Cle(a)ve-land

I’m sitting at O’Hare airport, Chicago, awaiting my connecting flight to Cleveland, Ohio, about 300 miles due east, on the shores of Lake Erie. It’s a place I’ve never been. But its name, with a slight spelling adjustment, seems to describe the country I’m now in.

I’ve visited the USA many times since my first in 1986. The nation appears more troubled and divided than at any time since. On that first trip, as a naive 21 year-old, I was shocked by the physical decay and latent violence of New York City. Only later did I learn that the city, like many others in that period, was recovering from virtual bankrupcy, with consequent impact on public services and levels of poverty and anger.

During subsequent trips, I’ve come to appreciate that, as with people, there’s much more to America than the worst things it does. I still hold to that. But then came Trump.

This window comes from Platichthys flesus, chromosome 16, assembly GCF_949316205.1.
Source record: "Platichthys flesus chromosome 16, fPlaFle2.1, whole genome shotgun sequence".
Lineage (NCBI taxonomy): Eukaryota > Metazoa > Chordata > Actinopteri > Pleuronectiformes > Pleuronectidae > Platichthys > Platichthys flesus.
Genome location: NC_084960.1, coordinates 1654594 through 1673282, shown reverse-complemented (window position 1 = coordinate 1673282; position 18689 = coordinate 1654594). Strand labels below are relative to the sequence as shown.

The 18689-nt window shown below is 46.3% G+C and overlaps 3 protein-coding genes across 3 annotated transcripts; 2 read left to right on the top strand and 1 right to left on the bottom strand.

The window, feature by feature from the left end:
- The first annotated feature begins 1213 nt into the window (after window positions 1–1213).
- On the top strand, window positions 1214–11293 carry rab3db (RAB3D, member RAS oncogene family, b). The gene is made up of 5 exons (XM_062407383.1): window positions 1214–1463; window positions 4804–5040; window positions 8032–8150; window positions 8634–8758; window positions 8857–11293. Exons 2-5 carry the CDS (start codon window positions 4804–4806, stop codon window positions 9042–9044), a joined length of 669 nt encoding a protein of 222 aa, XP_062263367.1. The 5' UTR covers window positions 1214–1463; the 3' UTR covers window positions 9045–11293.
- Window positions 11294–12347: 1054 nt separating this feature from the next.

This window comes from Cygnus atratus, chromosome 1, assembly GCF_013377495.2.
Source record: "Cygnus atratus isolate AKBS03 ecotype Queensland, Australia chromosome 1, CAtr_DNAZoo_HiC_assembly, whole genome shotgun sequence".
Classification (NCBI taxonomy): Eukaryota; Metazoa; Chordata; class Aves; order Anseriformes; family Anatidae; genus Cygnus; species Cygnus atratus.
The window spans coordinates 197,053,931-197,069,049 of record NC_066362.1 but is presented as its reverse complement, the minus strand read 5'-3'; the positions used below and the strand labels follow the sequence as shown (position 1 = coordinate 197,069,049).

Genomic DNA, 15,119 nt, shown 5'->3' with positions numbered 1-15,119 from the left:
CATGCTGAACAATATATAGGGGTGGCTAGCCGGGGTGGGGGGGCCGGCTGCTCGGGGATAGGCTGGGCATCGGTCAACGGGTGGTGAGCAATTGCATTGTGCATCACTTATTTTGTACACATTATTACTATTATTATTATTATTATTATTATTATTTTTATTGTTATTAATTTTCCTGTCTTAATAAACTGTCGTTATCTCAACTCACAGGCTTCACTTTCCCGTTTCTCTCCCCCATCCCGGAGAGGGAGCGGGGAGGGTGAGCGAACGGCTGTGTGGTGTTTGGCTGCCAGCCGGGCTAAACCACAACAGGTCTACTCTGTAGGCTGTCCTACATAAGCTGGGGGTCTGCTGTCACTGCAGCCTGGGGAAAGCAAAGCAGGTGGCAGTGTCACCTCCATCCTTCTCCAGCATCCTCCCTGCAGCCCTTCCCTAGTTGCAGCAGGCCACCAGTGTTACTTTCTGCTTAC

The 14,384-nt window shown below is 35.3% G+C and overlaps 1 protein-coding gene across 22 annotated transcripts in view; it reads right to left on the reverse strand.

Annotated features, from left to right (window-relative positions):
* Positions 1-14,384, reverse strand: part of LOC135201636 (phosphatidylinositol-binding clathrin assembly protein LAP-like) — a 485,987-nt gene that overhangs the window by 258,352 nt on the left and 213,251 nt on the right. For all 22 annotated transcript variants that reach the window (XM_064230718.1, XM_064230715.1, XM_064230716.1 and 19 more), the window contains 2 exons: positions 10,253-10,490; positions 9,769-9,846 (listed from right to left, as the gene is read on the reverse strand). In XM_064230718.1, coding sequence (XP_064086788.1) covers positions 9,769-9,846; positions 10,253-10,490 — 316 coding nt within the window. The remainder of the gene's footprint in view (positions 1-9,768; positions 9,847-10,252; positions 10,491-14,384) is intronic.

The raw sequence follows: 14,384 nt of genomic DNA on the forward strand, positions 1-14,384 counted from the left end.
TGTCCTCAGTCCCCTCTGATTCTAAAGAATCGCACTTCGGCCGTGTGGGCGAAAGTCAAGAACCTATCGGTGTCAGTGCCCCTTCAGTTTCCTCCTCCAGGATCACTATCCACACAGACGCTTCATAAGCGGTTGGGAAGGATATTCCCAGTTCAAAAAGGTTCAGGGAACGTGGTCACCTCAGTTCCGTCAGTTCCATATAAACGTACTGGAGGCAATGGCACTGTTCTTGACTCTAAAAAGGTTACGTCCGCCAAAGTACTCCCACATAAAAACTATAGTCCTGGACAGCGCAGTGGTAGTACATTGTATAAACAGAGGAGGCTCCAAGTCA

Two days ago I was attending a vigil in Cable Street for the victims of a one-man anti-Semitic pogrom in Pittsburgh. A few days earlier, a de facto lynching took place in Kentucky. America’s long history of racism (in which housing has played – and continues to play – a very significant part) may be entering a new phase.

But these acts of appalling bigotry and violence don’t define the US, any more than #45 does. Once again, I’m going to be testing that optimism over the next week, which includes the mid-term elections. I know very little about Cleveland, so I’m looking forward to another slice of American pie. Watch this space.

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